DC and Warner Brothers continue to struggle with “catching up” to Marvel in their latest outing, Suicide Squad.


RELEASE DATE:August 5, 2016
(3D/2D theaters and IMAX)

STUDIO:Warner Bros. Pictures


MPAA RATING:PG-13 (for sequences of violence and action throughout, disturbing behavior, suggestive content and language)


STARRING:Will Smith, Jared Leto, Margot Robbie, Joel Kinnaman, Viola Davis, Jai Courtney, Jay Hernandez,Adewale Akinnuoye-Agbaje, Ike Barinholtz, Scott Eastwood,Cara Delevingne, Adam Beach, Karen Fukuhara

GENRE:Action, Adventure


Written and Directed by David Ayer (Fury), Suicide Squad suffers many of the same struggles as Batman v Superman. DC’s decision to enter into this universe midstream has robbed the audience of any sense of solid character development and a firm establishment of the back stories for the characters we are being asked to care about. This is exceptionally apparent in the opening of Suicide Squad as the characters are introduced through dossiers detailing who and what they are in a sort of Cliff’s Notes version about them. This works fairly well to establish Will Smith’s Deadshot and less well with Margot Robbie’s Harley Quinn. Harley Quinn is arguably one of the most interesting characters in this universe and her descent into madness and her love for The Joker (Jared Leto) is a story worthy of a film unto itself.

Unfortunately we are only given a brief glimpse into this story that is disjointed and incomplete making its impact difficult for any but the most ardent fans of the comics or the animated series to comprehend. Forget about learning much about any of the other characters beyond their names, there just isn’t time to bother with it.

Despite this rocky foundation upon which Suicide Squad is built the film does manage to weave an enjoyable, if forgettable, tale of anti-heroes finding a place in the world where they can do good. Smith, Robbie and Jai Courtney, playing Boomerang, all turn in solid performances in their roles and make the most of the thing story and character development they were given. The action is well done though the big middle act confrontation suffers the same “faceless and mindless” enemy combatants that many recent Marvel entries have. (Age of Ultron I’m looking at you.)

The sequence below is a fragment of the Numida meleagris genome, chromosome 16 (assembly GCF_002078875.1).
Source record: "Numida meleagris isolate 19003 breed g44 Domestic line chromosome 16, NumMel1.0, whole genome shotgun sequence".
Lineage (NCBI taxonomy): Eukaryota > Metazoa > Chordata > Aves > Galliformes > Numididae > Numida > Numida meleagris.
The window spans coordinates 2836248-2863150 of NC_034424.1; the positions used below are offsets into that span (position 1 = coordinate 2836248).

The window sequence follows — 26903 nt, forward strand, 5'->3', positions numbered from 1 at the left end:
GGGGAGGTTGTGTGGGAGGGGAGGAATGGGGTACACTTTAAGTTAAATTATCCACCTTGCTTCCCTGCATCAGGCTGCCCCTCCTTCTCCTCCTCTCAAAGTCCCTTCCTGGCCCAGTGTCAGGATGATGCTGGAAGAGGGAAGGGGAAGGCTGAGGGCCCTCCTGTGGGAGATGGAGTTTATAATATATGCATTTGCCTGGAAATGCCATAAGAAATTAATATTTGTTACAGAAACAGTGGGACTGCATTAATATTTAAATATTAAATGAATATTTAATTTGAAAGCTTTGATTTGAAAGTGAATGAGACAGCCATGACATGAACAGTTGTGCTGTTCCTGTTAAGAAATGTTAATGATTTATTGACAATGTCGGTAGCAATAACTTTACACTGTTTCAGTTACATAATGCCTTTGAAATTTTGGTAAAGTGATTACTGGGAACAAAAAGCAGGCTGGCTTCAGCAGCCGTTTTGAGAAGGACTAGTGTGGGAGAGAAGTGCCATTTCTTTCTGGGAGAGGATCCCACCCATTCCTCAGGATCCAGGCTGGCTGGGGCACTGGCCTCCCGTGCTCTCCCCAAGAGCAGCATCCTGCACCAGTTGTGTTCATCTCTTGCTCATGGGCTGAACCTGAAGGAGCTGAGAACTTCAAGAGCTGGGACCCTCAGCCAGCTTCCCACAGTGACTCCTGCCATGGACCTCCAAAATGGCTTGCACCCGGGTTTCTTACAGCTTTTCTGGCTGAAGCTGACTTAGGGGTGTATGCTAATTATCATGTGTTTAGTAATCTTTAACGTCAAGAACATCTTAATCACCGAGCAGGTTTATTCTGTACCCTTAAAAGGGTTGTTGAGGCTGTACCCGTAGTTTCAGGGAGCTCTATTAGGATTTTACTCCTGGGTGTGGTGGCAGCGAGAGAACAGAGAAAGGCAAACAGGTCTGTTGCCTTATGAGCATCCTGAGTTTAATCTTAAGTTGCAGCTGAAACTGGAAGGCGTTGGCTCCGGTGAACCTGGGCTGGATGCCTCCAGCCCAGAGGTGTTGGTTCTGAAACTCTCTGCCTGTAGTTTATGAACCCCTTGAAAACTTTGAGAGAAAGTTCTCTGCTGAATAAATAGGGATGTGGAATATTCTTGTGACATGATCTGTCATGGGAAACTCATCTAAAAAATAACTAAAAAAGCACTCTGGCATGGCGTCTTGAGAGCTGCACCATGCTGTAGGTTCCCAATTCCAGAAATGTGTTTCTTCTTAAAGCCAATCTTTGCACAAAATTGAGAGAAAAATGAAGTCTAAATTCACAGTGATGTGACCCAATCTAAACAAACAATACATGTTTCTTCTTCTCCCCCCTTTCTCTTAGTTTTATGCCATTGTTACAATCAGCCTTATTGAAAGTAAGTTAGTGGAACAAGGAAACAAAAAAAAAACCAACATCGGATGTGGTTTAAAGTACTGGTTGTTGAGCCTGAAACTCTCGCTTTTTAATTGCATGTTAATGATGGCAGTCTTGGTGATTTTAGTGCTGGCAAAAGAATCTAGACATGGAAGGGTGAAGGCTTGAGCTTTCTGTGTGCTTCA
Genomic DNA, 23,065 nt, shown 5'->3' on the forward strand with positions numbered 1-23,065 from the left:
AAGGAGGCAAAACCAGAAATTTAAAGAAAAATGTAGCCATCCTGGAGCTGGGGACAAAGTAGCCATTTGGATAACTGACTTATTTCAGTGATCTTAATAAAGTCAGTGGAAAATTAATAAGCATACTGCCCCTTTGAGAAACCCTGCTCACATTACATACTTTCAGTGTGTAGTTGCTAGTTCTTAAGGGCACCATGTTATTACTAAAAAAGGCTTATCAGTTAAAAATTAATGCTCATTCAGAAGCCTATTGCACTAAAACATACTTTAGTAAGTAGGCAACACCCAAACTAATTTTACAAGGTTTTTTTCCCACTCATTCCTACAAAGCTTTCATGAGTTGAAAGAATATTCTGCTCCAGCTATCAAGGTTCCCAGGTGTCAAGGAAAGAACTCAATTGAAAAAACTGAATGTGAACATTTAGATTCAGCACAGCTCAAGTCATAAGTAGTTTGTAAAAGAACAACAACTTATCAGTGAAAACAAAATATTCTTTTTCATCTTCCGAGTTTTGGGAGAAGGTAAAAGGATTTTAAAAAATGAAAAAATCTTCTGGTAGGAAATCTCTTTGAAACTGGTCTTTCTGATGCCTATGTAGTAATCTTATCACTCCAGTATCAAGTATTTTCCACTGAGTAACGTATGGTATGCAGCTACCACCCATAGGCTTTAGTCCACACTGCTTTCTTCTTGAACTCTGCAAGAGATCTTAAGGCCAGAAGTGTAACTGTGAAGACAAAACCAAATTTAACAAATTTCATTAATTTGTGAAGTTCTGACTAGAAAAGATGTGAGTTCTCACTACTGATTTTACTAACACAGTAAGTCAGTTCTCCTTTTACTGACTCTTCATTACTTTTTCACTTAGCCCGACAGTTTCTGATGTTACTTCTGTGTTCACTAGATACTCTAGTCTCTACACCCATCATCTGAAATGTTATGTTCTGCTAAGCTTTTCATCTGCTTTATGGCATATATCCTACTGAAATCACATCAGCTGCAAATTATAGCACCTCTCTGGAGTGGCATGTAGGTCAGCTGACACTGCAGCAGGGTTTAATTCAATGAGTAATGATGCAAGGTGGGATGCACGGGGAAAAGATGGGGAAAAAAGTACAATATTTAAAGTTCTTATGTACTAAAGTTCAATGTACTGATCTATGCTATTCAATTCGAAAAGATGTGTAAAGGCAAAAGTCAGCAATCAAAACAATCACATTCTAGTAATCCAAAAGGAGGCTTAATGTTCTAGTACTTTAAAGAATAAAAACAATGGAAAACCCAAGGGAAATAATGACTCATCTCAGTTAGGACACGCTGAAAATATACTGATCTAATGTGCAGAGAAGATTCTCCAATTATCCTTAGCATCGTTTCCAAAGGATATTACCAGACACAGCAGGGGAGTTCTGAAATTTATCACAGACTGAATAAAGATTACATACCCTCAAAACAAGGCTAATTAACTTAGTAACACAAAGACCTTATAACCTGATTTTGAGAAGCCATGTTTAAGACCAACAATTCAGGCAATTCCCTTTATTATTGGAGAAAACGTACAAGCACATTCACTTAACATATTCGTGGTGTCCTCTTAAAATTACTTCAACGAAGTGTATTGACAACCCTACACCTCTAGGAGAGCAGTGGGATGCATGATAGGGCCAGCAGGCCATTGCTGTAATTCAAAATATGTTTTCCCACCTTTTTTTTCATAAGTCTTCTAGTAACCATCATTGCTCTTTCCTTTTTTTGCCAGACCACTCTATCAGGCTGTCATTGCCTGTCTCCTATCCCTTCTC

My final comment about the film has to center on Jared Leto’s Joker. We’ve already seen this character done twice on film in completely contrasting, yet equally brilliant performances from Jack Nicholson and Heath Ledger. Leto is obviously trying to bring his own spin to this iconic character, however, the end result is a Joke that I found neither funny, nor compelling. He comes across as a low level gangster with green hair. There’s nothing about the character that made me take notice.

In the end Suicide Squad is a film that does the best it can within the confines of the story structure DC has placed before it with the choice of moving these films on the fast track to Justice League. It’s mildly fun, visually appealing, but lacking in story and character development.